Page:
This bas-relief is part of a small plaque from Diqdiqqeh, a
suburb of the Sumerian city of Ur. The plaque is dated ca. 1850 – 1500 BC, during
the Old Babylonian period. It is part of a collection in the British Museum. Leonard Woolley found it during the 1931
excavation of Ur. I found it while searching the website UrOnline.
The plaque was originally a full-length nude, but it was broken in half. There
are many similar plaques from Diqdiqqeh. They were made for mass production. Clay was formed in molds and then fired in a kiln. Many of the plaques are depictions of naked prostitutes.
Woolley’s drawing of the plaque, from his field notes. See
the entire page.
He describes her as a "nude
female figure in high relief; missing from hips down; slightly rounded back;
carefully made; round face; hair arranged in curls and ringlets; hands clasped
together below breast."
size. Height: 64mm (2.5 inches)
For the sake of reference, I call her The Babylonian Woman.
I wanted to call her The Woman of Diqdiqqeh, but I haven't the slightest idea how to pronounce "Diqdiqqeh".
I first planned to use this picture of the statue on a new page about Sumerian prostitutes (coming soon to a theater near you). She’s
not really a prostitute, but I wanted to use this image because she is easily the most attractive woman
that is portrayed on the Diqdiqqeh plaques.
Her face is very realistic. It looks like it was modeled from real life. Her face has the features of an actual woman, and not just the generic features of a stereotypical female.
After I realized this was a portrait of an actual woman, it no longer seemed appropriate to include her on the prostitute page (since she wasn't really a prostitute) so I decided to place her somewhere else on the website.
There was only one problem.
Unfortunately, the statue is marred by
damage to the woman’s breasts. It’s very unsightly, and rather disturbing. It
ruins the picture.
Normally, I would just find another picture to use, but in
this case, I didn’t have a lot of choices. Many of the female faces from Diqdiqqeh
are either damaged, or ugly, or both. Not to mention… bizarre.
Many of the faces were crude to begin with, but the ravages
of time has rendered them grotesque. Men are often portrayed in the same way. Many
of the figures are caricatures, intentionally or not.
With so little to choose from, I needed to use the picture
of The Babylonian Woman.
I tried to remedy the situation by cropping the picture and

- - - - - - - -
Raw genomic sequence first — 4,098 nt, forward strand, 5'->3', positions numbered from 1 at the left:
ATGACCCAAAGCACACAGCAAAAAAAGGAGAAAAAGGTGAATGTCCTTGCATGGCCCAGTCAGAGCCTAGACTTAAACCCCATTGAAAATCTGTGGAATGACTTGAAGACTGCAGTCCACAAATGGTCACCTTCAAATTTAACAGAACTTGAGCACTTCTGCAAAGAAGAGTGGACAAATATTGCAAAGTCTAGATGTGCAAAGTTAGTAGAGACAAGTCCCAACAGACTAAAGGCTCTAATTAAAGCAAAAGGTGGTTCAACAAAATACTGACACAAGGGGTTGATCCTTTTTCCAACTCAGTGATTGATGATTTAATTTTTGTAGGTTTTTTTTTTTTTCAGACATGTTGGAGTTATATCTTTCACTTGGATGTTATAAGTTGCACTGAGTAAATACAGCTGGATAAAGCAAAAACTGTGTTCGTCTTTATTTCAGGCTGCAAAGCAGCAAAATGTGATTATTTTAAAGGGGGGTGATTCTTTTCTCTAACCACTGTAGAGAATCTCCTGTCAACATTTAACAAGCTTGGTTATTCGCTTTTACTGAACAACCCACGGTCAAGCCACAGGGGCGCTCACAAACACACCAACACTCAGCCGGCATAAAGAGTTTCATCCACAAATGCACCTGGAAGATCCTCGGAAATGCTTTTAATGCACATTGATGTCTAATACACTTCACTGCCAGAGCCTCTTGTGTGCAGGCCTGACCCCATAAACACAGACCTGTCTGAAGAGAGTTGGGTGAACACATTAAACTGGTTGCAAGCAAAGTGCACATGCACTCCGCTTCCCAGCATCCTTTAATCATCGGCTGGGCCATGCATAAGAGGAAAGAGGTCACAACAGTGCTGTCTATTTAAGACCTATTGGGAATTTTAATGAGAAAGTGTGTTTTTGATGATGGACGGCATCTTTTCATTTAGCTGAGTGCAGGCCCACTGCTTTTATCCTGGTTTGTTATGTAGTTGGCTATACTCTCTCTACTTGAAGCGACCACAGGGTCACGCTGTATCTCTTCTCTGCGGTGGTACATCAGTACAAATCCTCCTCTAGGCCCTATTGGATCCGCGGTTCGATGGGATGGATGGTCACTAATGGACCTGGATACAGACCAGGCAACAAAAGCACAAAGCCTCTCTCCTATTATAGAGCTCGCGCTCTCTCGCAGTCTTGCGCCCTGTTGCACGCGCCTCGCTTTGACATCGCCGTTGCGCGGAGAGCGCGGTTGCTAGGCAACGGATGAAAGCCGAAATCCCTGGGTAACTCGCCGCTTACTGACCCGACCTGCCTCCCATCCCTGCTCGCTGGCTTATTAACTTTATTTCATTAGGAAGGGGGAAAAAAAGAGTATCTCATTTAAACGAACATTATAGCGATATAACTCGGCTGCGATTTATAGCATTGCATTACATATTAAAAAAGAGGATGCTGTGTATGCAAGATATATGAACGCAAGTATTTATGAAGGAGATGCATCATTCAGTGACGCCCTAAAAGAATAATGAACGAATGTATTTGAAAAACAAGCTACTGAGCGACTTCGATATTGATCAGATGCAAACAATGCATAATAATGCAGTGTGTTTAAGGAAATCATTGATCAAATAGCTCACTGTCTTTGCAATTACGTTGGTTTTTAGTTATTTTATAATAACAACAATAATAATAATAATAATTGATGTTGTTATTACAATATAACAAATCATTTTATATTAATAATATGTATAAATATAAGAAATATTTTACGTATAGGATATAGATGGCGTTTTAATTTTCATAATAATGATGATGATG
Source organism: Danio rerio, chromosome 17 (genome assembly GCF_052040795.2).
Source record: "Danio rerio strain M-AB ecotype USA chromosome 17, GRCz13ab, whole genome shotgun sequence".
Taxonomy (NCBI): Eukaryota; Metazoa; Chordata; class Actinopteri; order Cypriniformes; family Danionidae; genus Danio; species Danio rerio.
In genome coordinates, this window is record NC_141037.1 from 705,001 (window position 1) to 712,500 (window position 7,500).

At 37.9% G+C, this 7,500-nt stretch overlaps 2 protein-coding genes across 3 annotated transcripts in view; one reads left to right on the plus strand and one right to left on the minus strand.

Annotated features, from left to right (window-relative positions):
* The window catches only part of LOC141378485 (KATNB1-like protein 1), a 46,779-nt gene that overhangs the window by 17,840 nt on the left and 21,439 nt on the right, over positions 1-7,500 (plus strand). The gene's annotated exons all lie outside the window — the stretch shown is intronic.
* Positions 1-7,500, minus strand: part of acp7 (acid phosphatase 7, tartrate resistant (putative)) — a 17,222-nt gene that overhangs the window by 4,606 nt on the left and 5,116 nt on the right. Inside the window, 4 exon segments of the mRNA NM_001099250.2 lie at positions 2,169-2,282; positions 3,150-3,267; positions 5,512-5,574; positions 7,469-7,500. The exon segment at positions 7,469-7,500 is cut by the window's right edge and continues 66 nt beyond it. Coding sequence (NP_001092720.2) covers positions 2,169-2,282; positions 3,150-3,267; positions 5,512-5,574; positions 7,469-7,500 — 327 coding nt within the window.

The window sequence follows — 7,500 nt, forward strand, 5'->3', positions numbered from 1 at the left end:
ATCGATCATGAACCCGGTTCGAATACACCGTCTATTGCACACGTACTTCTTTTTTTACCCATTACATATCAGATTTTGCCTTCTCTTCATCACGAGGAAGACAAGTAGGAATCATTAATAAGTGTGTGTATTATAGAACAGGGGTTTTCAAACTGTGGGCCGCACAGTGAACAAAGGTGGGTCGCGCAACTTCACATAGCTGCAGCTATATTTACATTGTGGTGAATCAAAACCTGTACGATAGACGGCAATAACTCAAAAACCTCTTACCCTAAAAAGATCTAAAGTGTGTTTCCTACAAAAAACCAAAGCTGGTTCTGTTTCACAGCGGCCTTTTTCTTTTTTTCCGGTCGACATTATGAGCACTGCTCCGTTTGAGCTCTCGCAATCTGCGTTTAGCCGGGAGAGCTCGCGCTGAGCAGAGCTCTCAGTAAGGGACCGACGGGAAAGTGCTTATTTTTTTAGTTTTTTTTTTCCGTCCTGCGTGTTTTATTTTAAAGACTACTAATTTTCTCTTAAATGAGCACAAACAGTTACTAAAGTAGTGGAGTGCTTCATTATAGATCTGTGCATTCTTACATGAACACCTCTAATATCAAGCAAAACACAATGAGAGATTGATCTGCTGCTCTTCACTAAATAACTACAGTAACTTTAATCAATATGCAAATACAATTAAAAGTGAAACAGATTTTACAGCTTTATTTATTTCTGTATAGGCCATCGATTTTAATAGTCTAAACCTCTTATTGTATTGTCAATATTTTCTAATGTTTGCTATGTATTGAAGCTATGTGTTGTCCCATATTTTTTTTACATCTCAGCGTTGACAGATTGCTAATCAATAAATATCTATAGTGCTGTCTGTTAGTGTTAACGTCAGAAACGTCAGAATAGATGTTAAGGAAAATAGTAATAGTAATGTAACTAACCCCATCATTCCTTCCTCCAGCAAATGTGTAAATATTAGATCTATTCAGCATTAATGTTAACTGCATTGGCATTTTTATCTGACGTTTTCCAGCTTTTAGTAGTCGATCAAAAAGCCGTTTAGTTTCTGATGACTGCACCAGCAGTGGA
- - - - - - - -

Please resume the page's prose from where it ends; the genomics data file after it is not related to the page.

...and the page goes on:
making it into a “head shot”, a portrait of her face, but then the image lost
I also tried to post the picture “as is”, but I couldn’t get
used to it. It bothered me. It just bothered me.
Damage on statues of human beings can sometimes look like wounds on their bodies. In this case, it looked like the Babylonian woman had suffered a grievous injury,
like she had been in a terrible accident. It was painful to look at.
I decided to photographically repair the statue, for the
exact same reason that I restored the face of Eannatum (several years ago).
This is king Eannatum, heroically leading his charging chariots
to victory, but it looks like he has suffered a hideous facial wound, ghastly
to behold. I couldn’t bear to look at it. It’s unsettling to see the king in this
condition, so I decided to digitally repair the picture and restore the king to
his former glory. I spent hours doing it, but for me, it was worth it. This is how Eannatum the Great is supposed to look. See the entire picture.
I recently finished work on another plaque from Diqdiqqeh:
I wanted to photographically restore The Babylonian Woman to
her former condition, so people could see her the way she looked before.
I started working on the
statue. The first part was the easy part. Within a minute I had blotted out all the damage. The hard part was trying to create the contours of the breasts, and to make them blend in with the rest of the body. This required the blending
of light and shadows. I didn't have to do a complete restoration, because for some inexplicable reason, none of the 100+ nudes portrayed on the Diqdiqqeh plaques have nipples.
The restoration took many hours of painstaking work, and I wasn't too sure if I could achieve the desired result. Several times I wondered, “Why am I wasting my time with this?"
At last, I finally finished. This is how The Babylonian Woman is supposed
Click on any of the above three images to enlarge it in a separate window. Click here to see the full-size version of the original.
After I finished, just before I closed the photo-editor on my
computer. I took one final look at the picture of The Babylonian Woman in her
original condition. I had seen it for less than a minute before I covered up
the damage. Then something struck me as being rather odd. I thought, “Why is